2. Devon Ellington

    Conferences are great, especially when you go in with a positive attitude and have done the work ahead of time. Every time I've gone to a conference, I've reaped benefits literally for years after.

  3. Jeanette Levellie

    Katie: I am so proud of you! Mary DeMuth said in a class I took of hers that 90% of writers who are asked to submit proposals at a conference NEVER follow through. You did, and it paid off. YES! for you.

    My experience was similar to yours. Two conferences changed my writing from a hobby to a career, and opened the door for my wonderful agent.

  4. Jennifer Shirk

    I have been to three writer's conferences but every time I've gone, I've had nothing finished to submit. πŸ™‚
    But I'm a big believer in timing, too. God has a way of laying the path for us even though we don't see it as we're walking on it.
    I agree that you got some wonderful feedback that you might not have gotten via mail. Great story!

  5. Rosslyn Elliott

    Hearing people talk about going to ACFW this coming year makes me want to go, even though I had not planned on it. (Indy is a lot farther than Denver from my stomping grounds.)

  6. Shelli

    i totally agree. YOu should try to go to the LA one in the summer. Its what you had magnified πŸ™‚

  7. Diane

    Hoping to get to a conference next year! God's timing is perfect. :O)

  8. Susan J. Reinhardt

    Hi Katie –

    Although I've seen your comments on other blogs, this is the first time I've visited yours.

    I'm glad I decided to stop in tonight. I've become a Follower. πŸ™‚


  9. Amy DeTrempe

    I've been to two Romance Writer's of American national conferences and don't plan on ever missing it again. I have not had the opportunity to go to the ACFW conference, but I plan on trying to get there next year. So far, from my experience, the conferences are well worth the money.

  10. ElanaJ

    I have been to several writing conferences, and they are always worth the time and money. If nothing else, you get to surround yourself with people who are just like you — writers.

  11. V. S

    I would like to experience a writing conference one day, sounds interesting.

  12. Jaime

    Once I got over the fact (and wiped the dazed look off my face) that Tracie Peterson – my writing hero – was teaching ME a class … I also saw the OTHER benefits of the conference. The networking a definite YES! The opp to talk to an agent and editor, both with positive feedback, and the fresh fruit trays in the morning at breakfast? Totally worth it! πŸ™‚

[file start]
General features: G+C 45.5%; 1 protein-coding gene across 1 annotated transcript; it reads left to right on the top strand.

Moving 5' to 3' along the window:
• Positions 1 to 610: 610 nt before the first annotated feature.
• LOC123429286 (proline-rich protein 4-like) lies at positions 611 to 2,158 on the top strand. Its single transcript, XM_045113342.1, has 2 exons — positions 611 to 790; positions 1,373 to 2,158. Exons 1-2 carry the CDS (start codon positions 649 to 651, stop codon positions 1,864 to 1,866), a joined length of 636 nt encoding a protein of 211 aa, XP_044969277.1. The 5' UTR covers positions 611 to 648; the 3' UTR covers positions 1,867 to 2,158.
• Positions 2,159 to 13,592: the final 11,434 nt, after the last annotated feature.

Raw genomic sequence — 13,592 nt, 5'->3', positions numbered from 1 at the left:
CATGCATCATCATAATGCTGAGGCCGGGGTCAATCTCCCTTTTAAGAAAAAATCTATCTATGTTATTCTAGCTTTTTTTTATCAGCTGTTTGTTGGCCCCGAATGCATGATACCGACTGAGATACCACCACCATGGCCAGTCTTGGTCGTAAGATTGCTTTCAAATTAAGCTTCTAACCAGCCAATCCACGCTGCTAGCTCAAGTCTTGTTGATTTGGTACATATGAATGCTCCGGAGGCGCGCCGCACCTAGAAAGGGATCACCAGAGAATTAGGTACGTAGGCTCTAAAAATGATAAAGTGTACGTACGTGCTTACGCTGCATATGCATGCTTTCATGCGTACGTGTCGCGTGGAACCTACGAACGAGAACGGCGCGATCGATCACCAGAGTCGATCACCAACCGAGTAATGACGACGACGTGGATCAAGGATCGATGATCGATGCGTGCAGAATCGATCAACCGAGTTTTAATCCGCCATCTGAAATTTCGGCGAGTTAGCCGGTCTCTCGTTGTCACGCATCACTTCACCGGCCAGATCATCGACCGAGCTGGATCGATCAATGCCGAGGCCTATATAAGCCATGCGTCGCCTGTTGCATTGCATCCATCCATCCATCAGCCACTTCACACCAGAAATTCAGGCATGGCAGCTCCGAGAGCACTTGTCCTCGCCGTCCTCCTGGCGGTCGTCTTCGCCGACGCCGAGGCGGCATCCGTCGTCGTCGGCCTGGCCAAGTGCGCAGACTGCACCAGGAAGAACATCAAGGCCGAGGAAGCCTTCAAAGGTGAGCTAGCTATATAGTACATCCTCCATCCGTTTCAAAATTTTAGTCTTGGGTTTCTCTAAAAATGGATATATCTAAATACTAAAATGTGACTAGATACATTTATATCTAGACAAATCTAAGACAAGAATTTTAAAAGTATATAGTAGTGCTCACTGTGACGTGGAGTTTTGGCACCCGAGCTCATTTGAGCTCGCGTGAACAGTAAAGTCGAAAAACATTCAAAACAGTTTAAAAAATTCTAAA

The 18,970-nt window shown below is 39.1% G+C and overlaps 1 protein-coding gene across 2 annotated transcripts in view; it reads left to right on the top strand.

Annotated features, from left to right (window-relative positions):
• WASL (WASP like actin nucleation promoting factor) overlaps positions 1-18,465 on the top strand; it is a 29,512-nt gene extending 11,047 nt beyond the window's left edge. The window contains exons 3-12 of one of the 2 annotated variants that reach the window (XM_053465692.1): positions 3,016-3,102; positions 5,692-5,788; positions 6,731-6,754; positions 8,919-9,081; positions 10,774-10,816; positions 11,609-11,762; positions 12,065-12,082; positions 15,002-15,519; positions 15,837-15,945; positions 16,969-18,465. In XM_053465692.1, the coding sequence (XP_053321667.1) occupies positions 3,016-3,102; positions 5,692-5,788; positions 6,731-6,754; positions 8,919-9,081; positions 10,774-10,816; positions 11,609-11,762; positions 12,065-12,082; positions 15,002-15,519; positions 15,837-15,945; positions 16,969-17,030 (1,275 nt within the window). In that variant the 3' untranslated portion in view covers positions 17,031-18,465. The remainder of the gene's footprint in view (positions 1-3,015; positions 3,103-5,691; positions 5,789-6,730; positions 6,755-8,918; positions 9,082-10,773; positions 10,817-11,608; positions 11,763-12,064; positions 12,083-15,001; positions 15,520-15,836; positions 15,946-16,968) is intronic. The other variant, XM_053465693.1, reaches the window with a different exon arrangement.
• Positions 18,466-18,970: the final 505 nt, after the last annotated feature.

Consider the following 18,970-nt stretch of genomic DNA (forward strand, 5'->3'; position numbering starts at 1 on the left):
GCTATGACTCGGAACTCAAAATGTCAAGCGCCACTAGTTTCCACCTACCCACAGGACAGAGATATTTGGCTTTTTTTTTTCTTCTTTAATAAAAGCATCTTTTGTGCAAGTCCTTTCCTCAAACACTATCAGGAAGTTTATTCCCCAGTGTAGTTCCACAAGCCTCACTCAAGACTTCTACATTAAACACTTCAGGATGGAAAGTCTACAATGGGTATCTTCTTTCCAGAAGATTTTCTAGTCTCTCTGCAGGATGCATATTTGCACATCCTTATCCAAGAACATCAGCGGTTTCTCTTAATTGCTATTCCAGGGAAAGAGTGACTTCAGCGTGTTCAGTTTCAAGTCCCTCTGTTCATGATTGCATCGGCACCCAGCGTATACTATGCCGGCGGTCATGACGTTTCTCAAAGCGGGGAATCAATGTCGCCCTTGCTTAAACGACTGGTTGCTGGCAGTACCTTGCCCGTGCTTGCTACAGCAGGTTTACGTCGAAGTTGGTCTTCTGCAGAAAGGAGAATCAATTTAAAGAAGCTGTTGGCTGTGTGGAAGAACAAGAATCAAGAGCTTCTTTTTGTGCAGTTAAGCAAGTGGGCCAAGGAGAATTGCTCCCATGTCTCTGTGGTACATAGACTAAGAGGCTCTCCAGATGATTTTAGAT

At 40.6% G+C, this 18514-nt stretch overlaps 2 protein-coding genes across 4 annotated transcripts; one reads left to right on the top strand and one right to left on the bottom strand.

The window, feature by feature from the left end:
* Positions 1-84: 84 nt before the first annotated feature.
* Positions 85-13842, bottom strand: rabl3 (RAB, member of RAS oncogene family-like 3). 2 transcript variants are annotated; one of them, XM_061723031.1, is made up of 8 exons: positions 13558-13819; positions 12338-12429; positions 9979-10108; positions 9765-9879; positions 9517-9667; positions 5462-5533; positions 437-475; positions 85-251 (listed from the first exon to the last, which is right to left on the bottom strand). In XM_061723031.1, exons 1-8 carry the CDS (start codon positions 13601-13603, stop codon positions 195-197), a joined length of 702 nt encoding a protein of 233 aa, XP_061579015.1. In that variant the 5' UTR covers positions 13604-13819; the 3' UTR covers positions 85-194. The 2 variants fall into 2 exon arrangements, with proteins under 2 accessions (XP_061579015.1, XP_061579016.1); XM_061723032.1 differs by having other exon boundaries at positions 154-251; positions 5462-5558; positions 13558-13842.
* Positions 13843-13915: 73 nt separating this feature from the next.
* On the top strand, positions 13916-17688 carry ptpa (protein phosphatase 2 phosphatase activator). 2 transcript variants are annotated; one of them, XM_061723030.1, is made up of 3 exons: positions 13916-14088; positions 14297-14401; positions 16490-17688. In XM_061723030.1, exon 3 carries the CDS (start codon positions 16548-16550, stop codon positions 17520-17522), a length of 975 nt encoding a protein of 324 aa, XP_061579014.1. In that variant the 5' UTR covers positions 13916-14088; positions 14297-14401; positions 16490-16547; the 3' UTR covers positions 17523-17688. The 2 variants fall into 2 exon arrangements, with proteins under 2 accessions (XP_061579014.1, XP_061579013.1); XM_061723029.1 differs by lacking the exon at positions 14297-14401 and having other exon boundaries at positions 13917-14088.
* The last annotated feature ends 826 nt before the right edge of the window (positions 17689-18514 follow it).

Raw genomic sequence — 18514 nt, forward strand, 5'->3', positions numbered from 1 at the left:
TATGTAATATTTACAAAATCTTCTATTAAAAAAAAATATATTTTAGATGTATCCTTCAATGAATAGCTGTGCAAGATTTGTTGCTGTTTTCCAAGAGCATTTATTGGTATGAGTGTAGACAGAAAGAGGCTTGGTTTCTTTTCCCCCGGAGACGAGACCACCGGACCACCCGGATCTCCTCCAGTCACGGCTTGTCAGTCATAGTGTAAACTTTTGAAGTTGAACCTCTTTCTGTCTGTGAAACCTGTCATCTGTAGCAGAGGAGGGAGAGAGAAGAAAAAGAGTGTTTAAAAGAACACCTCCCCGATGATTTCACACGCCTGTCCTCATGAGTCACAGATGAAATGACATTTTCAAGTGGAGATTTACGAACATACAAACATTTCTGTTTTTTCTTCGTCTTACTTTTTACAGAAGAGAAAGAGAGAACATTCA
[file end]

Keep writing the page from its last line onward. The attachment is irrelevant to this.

13. Natalie

    I haven't been to one yet, but my writing group is going to SCBWI in NY in January. I have an agent already, so it will just be about learning and spending time with other writers. It's going to be fun.

  14. Tamika:

    Katie I revel at hearing your journey. Thank God dreams do come true! My tongue would probably have stuck to the roof of my mouth sitting in front of Rachelle!

    I plan to attend my first conference next year, after I really polish my work and save a bit more.

  15. Shmologna

    I went to the Blue Ridge Writer's Conference in 2004. I believe the conference WAS worth it, especially since there were some pretty big names in attendance. Sadly, I was young and nervous and didn't make any connections. I did learn a few things about craft though.

  16. Patti Lacy

    Katie, are you exited for the conference (already out the door with suitcase in hand) or trembling with anticipation? LOL.

    This old court reporter/English teacher/writer couldn't resist.

    What I love most about conferences is soulmate yakking with soulmate writers and pulling new writers under my mother hen wing. It soothes that teacher itch in me that writing has kinda dominated!


  17. Erica Vetsch

    I've been so several conferences, and after each one, I feel like I've grown as a writer. The workshops, the networking with industry professionals, the encouragement from the worship and keynote addresses, and the new friends and reconnecting with old friends…ah, I can't wait for Indy 2010.

  18. Patti

    I think conferences are worth it, just to learn and get to know others who are in the same situation as you. It's all about support.